Will I think fondly of Montreal when Paris, Marseille, Bordeaux, Reims, Strasbourg, wherever, are practical options for a hasty Francophone getaway again? I don’t know.
Between dozing and watching the first 20 minutes of David Lynch’s Dune (it was not compelling), I spent the train ride reading a play, Ishmael Reed’s The Haunting of Lin-Manuel Miranda.
Reed’s text is a two act play that functions more as didactic dramatic essay rather than as drama per se. I don’t think that its heavy-handed (direct?) politics is necessarily a fault, as it is very much trying to be a counterpoint and counterweight to the nasty, liberal propagandistic and historical white-washing mess that is Lin Manuel Miranda’s atrocious musical, Hamilton.
Reed has – understandably, as a professor, playwright and cultural historian – a lot of problems with Miranda’s literal shitshow (in that it is a show that is shit, rather than that it is a show about shit), and it takes aim at the hypocrisies, lies, bullshit and cringe of Hamilton all at once, through a play that is, mostly, a series of monologues delivered by historical and archetypal figures to an Ambien-addled Miranda. It is very much like the ghosts in Muppets Christmas Carol and its Charles Dickens-penned novelisation.
These figures talk to Miranda about the documented cruelties, abuses and literal slave trading(!) committed by and legislated by the “heroes” of his play. The genocide of indigenous peoples, the ratified and formalised long-term legalisation of chattel slavery is documented, as too is the reality of the interests served by this revisionism of “founding father” mythologies that seek to elevate genocidal slavers as principled “good guys” in contrast to the e.g. “corrupt politicians” of the day.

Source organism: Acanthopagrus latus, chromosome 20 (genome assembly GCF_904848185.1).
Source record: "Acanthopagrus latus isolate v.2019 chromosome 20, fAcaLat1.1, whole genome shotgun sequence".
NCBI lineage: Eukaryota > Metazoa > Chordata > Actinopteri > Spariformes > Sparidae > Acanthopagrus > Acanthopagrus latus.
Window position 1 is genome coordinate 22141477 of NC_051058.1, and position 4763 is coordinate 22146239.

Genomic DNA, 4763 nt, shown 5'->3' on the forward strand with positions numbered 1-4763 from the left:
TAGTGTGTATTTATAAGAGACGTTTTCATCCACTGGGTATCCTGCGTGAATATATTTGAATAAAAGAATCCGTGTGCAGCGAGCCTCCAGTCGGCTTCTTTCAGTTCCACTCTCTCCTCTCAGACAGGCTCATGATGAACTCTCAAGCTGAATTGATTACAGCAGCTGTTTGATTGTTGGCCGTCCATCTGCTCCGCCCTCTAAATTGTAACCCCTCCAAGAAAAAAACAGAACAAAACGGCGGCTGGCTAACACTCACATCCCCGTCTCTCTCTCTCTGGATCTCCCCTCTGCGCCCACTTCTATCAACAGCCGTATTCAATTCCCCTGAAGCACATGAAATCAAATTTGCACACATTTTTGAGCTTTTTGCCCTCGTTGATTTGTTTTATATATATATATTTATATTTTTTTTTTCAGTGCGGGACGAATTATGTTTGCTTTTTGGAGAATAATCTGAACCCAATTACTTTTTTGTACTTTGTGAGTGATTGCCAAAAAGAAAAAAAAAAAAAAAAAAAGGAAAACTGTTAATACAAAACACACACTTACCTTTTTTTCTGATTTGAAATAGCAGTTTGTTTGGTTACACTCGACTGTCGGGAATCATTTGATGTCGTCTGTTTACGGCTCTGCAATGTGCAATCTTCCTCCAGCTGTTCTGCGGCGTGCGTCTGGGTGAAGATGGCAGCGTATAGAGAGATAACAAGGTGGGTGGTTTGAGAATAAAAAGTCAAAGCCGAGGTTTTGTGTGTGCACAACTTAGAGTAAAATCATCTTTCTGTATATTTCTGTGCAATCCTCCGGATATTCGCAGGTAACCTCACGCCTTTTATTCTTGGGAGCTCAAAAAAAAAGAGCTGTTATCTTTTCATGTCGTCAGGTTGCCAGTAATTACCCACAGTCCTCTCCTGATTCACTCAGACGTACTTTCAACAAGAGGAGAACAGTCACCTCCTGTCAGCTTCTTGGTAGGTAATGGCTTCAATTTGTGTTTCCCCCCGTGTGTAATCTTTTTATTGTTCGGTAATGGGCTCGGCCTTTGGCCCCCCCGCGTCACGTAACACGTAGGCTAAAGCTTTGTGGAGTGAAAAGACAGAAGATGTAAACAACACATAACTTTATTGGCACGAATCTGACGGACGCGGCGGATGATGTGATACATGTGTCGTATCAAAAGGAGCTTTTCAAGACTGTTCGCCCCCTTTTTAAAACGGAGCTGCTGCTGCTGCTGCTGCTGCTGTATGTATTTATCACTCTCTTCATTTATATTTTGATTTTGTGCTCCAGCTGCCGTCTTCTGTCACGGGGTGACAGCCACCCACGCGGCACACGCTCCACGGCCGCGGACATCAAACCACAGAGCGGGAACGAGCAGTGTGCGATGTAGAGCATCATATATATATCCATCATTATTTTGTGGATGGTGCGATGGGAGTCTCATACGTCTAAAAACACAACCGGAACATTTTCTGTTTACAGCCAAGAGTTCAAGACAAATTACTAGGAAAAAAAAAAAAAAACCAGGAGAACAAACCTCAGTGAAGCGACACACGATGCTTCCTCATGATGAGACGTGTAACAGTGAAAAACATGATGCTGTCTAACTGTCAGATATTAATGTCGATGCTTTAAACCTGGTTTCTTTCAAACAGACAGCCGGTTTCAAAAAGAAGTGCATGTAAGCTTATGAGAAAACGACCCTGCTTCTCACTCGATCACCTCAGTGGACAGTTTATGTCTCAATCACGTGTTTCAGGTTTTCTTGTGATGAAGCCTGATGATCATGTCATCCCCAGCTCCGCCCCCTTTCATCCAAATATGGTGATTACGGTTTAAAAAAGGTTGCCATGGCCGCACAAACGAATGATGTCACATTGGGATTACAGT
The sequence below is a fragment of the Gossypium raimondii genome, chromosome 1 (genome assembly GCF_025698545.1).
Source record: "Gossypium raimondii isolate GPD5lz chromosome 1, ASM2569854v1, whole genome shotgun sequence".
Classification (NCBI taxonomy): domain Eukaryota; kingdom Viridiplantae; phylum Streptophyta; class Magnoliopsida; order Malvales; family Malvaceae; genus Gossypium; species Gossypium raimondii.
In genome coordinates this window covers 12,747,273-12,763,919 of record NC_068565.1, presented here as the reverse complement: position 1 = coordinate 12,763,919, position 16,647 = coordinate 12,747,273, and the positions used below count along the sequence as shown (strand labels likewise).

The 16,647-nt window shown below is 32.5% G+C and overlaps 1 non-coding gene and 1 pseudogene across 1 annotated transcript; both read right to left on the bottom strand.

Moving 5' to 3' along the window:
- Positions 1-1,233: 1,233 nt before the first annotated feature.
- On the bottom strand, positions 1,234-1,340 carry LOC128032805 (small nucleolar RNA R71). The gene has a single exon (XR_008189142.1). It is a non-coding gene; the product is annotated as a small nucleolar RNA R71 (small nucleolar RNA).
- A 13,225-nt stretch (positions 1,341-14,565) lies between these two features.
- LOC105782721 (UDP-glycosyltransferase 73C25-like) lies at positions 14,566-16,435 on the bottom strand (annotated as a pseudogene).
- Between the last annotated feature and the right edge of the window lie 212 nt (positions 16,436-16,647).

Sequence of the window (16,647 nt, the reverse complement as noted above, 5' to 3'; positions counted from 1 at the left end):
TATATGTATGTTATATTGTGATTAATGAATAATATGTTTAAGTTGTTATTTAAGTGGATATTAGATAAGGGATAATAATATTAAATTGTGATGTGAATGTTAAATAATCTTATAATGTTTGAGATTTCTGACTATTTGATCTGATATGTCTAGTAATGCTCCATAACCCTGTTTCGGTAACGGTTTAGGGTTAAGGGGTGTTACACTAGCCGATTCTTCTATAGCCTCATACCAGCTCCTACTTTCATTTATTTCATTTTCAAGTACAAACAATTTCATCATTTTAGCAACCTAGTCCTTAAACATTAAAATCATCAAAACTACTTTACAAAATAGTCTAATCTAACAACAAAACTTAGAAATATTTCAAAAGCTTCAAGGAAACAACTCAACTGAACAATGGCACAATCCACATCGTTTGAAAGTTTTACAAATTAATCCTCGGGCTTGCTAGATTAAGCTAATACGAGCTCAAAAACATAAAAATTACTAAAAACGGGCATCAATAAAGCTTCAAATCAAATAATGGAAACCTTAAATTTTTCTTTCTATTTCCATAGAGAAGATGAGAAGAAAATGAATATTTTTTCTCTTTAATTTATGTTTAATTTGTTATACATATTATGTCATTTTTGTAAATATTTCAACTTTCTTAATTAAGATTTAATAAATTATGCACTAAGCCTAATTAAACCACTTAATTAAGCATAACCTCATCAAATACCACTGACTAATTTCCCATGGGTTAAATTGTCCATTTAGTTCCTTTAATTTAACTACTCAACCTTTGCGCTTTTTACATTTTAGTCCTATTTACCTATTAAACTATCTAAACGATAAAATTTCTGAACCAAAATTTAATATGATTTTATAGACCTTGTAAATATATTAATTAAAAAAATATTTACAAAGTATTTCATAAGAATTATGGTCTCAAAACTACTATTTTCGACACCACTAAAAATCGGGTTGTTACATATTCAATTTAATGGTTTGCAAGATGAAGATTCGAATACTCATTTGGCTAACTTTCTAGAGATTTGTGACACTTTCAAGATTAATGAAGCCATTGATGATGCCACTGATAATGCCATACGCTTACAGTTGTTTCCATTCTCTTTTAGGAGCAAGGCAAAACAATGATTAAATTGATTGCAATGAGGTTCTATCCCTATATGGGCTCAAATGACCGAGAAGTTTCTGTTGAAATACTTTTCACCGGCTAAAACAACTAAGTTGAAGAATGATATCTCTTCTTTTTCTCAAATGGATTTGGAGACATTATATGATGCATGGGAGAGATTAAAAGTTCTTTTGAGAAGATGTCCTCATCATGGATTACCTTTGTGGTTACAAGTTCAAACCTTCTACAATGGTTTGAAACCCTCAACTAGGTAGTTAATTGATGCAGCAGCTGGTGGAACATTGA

Miranda wrestles with his own ignorance and the huge wealth he has been afforded by creating a show so widely lauded by the bedrock of American institutions. Hamilton, of course, is loved by bankers, corporations, and politicians: these are not revolutionary people, these groups have no interest in developing honest appraisals and understandings of history, as learning about the structural inequities that underpin society massively affect the power of the status quo, which bankers and corporations and politicians very much want kept in place.
It’s a great read, though I don’t know how many people who watched and – somehow? – enjoyed Hamilton (how can something be so earnest yet so fundamentally corrupt?) will be willing to give Reed the time to be deprogrammed, or if this will just remain a script and a performance that is mostly consumed by smug progressives like myself who want to see a respected and lauded intellectual agreeing with our gut reaction to that show. This play is great, in stark opposition to Hamilton which is not only “bad” in terms of quality, but is also “bad” as in morally evil.